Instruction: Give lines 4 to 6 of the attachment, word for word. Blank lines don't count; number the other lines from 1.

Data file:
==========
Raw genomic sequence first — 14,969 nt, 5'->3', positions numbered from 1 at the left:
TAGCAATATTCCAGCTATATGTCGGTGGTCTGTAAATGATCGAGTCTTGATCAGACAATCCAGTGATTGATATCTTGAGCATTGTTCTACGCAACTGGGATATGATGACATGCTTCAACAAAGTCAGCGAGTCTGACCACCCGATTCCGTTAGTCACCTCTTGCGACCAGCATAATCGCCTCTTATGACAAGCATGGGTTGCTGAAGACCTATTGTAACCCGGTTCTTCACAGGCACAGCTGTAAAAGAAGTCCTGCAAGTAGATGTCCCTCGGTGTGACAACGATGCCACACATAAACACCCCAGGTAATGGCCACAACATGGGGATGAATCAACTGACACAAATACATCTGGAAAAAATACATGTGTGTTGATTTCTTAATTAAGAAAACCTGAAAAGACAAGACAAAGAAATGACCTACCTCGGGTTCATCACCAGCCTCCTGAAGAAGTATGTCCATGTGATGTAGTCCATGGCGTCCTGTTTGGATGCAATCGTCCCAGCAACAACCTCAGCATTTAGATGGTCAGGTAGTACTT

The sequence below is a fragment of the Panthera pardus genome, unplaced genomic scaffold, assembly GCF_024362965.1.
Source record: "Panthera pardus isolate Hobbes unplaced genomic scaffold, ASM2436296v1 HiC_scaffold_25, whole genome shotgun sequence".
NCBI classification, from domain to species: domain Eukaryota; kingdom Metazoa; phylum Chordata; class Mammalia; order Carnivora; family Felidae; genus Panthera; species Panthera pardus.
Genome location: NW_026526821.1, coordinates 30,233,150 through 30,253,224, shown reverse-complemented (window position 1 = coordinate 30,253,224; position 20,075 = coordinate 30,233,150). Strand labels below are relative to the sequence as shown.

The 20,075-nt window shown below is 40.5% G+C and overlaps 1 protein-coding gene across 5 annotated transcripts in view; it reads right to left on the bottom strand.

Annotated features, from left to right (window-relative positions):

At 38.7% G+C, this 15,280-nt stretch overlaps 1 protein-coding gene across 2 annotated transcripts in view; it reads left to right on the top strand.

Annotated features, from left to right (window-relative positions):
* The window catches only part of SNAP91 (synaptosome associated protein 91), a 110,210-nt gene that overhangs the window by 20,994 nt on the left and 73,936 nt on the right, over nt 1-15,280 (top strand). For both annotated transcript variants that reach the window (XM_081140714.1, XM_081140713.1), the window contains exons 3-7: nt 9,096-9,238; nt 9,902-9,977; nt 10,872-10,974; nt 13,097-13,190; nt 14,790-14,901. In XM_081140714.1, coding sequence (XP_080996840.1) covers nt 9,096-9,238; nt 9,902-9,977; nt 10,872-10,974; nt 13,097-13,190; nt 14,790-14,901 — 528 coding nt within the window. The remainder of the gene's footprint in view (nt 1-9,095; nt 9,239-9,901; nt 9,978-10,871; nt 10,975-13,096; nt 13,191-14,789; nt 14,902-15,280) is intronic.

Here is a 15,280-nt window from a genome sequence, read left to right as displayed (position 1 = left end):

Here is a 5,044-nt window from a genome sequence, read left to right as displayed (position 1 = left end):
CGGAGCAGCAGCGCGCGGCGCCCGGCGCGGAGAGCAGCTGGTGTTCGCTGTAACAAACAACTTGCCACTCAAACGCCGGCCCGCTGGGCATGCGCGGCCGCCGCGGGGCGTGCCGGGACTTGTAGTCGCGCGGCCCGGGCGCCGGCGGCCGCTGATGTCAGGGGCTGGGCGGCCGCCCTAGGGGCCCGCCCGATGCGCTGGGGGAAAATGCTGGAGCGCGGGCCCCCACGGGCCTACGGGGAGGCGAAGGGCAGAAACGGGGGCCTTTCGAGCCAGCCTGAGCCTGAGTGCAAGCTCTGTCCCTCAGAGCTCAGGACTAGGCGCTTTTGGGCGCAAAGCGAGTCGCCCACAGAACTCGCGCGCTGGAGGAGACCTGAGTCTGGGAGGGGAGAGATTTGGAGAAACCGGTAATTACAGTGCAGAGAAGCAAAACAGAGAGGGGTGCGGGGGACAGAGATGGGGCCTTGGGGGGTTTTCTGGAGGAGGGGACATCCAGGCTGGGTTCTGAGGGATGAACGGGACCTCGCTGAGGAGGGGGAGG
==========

Source record: "Panthera pardus isolate Hobbes unplaced genomic scaffold, ASM2436296v1 HiC_scaffold_25, whole genome shotgun sequence".
NCBI classification, from domain to species: domain Eukaryota; kingdom Metazoa; phylum Chordata; class Mammalia; order Carnivora; family Felidae; genus Panthera; species Panthera pardus.
Genome location: NW_026526821.1, coordinates 30,233,150 through 30,253,224, shown reverse-complemented (window position 1 = coordinate 30,253,224; position 20,075 = coordinate 30,233,150). Strand labels below are relative to the sequence as shown.